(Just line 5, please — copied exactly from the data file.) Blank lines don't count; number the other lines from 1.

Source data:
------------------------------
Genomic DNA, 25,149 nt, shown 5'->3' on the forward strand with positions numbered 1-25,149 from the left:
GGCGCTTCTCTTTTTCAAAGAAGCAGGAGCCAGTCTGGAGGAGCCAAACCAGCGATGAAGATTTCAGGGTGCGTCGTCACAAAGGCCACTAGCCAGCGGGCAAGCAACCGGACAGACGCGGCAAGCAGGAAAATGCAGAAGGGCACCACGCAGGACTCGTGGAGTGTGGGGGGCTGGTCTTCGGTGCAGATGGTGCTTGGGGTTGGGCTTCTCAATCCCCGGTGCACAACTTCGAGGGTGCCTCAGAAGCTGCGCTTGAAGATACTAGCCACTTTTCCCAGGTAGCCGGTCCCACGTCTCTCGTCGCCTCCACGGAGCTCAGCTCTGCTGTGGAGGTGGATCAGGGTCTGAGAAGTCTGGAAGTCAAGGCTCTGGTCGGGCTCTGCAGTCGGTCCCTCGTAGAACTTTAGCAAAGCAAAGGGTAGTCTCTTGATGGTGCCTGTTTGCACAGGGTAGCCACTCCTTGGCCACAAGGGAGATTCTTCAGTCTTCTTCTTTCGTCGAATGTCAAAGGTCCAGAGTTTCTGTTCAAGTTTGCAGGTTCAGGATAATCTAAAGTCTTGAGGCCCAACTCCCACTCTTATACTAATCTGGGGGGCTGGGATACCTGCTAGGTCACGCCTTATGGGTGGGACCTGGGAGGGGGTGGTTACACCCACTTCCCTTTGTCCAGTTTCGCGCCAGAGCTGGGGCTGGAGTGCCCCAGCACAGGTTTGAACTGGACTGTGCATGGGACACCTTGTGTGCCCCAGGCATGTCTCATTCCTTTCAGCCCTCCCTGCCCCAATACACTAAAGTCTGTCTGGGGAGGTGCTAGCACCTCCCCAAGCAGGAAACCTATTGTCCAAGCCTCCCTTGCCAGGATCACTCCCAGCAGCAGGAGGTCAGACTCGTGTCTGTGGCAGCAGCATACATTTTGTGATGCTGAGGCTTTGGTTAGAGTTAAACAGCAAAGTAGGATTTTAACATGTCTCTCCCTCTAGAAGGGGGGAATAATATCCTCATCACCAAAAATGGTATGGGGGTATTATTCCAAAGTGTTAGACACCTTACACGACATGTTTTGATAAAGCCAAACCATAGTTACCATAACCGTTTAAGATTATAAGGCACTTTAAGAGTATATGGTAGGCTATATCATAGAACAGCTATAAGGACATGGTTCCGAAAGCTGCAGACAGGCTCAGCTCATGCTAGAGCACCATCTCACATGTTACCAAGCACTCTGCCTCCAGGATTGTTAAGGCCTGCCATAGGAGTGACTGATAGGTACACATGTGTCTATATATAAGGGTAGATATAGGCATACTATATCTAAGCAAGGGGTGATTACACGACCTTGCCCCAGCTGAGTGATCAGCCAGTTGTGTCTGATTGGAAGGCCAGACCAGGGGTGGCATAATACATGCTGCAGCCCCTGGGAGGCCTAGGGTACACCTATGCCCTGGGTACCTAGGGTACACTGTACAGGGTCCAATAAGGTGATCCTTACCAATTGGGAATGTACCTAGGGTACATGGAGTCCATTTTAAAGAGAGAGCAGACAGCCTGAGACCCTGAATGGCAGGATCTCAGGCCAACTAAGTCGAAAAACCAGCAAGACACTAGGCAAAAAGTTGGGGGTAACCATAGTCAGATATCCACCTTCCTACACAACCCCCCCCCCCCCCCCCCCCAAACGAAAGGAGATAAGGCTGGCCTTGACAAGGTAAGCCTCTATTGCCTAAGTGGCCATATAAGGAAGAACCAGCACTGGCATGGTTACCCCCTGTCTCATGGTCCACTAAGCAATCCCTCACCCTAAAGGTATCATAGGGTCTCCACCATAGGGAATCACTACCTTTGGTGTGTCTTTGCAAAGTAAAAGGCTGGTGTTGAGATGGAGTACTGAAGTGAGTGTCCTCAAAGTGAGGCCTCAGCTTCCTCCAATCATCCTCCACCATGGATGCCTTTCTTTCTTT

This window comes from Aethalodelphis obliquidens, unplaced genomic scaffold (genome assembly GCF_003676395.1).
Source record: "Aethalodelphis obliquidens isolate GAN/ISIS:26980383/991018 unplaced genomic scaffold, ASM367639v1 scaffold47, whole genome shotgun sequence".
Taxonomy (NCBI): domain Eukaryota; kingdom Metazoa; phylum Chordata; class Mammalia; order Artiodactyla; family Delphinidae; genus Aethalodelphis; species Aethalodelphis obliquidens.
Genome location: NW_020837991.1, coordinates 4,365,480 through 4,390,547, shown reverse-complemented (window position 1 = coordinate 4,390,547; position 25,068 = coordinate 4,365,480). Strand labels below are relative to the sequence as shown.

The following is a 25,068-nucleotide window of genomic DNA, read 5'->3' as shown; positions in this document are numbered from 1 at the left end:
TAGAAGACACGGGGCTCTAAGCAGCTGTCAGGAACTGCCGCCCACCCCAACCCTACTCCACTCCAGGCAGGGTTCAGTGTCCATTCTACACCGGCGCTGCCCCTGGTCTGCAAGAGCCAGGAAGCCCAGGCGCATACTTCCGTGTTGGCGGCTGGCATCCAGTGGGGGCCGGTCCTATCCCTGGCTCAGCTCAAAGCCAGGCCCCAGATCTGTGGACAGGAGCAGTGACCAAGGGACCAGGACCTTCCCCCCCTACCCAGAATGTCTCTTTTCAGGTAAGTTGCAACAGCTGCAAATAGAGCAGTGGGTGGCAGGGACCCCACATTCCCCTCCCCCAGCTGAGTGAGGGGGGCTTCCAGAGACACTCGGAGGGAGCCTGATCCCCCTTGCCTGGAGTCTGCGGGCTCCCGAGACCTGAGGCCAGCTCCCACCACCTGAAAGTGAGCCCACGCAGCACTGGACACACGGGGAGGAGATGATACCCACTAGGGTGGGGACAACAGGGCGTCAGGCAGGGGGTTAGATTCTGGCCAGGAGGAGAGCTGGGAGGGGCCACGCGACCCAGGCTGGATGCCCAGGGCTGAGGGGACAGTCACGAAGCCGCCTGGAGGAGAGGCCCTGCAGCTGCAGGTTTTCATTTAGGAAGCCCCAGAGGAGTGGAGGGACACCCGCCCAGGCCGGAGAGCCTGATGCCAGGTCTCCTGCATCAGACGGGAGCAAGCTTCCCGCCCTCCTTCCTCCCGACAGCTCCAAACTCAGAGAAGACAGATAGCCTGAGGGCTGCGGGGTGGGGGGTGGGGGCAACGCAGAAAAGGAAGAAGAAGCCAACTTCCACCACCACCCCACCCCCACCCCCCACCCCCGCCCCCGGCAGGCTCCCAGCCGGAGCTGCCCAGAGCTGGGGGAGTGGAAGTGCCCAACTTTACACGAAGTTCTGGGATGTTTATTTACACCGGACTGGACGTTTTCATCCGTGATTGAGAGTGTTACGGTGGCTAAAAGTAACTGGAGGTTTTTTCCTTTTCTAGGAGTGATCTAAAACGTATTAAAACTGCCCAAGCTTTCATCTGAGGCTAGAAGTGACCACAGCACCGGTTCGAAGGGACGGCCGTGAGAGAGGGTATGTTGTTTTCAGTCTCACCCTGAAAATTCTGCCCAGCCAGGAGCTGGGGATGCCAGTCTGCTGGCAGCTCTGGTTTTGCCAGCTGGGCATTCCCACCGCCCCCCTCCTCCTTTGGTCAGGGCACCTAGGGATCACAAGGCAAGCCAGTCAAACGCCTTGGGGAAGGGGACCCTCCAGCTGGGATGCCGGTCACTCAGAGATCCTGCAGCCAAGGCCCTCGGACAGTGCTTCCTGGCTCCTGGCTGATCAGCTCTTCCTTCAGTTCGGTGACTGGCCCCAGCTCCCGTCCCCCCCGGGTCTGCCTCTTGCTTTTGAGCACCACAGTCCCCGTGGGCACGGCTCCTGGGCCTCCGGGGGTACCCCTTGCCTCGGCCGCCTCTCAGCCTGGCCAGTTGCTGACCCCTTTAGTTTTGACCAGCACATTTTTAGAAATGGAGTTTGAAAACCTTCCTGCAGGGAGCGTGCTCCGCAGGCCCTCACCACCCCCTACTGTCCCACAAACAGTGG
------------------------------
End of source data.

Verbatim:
Taxonomy (NCBI): domain Eukaryota; kingdom Metazoa; phylum Chordata; class Mammalia; order Artiodactyla; family Delphinidae; genus Aethalodelphis; species Aethalodelphis obliquidens.